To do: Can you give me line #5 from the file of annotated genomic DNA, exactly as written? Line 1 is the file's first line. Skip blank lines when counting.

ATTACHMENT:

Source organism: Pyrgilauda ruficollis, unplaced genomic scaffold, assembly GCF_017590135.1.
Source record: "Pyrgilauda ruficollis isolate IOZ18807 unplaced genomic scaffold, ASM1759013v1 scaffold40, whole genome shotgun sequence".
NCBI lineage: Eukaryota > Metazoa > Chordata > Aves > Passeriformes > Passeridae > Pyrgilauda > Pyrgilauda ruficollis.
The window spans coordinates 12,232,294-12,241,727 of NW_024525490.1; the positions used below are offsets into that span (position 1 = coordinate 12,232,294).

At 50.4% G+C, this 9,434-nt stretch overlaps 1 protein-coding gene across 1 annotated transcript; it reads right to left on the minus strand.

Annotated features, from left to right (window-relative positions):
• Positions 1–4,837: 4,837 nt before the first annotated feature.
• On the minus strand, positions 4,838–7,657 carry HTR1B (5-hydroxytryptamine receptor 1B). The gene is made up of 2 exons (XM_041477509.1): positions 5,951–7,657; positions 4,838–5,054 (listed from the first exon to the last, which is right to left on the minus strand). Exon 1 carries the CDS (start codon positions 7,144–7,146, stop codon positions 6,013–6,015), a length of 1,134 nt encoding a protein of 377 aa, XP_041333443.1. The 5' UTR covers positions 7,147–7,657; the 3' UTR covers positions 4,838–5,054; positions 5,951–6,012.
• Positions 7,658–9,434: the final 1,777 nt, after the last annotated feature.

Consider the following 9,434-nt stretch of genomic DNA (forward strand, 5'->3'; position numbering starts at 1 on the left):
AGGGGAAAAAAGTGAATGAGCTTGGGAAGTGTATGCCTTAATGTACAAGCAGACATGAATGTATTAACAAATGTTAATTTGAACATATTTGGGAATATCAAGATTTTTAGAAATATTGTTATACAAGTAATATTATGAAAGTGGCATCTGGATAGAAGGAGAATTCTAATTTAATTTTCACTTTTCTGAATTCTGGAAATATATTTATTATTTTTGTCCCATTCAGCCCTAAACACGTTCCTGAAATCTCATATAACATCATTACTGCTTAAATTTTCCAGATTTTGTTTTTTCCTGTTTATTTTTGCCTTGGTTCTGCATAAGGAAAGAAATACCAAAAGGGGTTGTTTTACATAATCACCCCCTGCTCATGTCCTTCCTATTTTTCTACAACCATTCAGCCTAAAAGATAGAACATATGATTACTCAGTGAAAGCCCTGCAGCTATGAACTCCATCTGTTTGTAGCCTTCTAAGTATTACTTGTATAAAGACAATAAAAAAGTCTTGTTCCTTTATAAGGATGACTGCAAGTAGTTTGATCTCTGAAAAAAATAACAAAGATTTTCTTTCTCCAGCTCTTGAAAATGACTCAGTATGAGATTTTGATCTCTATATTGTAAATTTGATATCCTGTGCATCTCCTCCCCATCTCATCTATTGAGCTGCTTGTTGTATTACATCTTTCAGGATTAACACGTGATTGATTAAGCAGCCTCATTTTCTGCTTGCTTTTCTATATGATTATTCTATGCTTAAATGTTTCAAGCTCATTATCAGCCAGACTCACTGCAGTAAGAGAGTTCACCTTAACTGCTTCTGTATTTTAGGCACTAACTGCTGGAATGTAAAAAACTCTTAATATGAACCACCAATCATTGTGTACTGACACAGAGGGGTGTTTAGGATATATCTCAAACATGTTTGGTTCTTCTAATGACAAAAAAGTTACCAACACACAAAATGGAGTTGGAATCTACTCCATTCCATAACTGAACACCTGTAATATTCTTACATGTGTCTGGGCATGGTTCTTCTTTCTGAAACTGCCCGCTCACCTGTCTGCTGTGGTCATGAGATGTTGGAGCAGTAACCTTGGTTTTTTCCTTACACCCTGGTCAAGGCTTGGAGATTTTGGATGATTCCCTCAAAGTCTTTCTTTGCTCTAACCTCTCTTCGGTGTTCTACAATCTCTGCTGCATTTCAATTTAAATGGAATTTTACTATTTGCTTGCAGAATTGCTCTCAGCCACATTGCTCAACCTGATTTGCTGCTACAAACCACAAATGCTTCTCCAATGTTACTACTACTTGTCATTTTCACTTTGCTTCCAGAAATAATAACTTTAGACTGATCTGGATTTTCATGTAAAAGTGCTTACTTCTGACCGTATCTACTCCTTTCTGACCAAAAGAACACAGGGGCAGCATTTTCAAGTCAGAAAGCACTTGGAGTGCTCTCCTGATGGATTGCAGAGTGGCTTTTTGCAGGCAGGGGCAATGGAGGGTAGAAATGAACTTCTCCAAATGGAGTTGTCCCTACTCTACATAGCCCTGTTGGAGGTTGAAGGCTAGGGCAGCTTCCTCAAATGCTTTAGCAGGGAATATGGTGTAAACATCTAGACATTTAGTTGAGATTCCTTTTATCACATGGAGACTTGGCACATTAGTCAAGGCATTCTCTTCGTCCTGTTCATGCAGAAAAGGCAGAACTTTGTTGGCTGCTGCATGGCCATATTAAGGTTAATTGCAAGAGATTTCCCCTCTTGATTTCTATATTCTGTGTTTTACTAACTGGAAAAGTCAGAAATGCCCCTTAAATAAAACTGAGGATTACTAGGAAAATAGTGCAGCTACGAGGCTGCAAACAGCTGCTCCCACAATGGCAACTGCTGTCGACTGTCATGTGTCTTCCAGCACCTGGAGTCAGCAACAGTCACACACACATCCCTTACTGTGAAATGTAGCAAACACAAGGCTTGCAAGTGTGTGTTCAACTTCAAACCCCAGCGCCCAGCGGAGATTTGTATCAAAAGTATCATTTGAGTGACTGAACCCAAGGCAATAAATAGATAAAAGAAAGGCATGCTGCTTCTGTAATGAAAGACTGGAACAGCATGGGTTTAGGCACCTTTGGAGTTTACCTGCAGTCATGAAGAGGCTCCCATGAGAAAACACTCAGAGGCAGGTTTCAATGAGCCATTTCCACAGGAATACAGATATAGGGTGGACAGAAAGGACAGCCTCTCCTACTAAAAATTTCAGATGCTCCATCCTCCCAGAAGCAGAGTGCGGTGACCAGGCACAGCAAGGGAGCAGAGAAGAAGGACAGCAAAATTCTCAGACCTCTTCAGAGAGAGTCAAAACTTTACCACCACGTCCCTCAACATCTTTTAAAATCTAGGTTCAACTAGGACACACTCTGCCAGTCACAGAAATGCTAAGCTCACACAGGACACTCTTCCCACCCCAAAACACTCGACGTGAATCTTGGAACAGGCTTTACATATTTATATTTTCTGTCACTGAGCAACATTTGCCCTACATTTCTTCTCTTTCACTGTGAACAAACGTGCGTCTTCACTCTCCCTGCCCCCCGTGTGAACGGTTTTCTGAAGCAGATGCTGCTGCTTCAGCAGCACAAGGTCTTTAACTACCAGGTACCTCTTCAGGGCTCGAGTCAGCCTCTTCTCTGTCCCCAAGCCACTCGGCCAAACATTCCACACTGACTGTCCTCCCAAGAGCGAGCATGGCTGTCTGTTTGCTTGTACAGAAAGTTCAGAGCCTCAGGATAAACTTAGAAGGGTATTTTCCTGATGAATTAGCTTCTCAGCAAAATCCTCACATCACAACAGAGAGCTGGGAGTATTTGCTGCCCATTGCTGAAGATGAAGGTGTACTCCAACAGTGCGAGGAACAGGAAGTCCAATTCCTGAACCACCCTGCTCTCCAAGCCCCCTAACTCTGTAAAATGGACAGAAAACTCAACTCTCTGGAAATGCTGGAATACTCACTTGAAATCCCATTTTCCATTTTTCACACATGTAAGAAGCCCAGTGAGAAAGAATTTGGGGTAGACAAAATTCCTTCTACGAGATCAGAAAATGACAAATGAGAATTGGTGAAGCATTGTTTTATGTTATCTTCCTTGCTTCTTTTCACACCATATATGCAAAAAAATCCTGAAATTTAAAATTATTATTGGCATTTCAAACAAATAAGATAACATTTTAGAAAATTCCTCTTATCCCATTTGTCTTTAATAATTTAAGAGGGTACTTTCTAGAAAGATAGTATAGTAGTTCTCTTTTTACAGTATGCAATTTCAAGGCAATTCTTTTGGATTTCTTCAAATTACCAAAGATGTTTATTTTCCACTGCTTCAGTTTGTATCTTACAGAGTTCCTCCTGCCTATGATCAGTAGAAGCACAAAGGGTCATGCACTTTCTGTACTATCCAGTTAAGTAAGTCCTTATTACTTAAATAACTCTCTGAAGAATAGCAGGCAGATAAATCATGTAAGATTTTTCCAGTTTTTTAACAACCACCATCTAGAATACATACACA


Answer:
At 50.4% G+C, this 9,434-nt stretch overlaps 1 protein-coding gene across 1 annotated transcript; it reads right to left on the minus strand.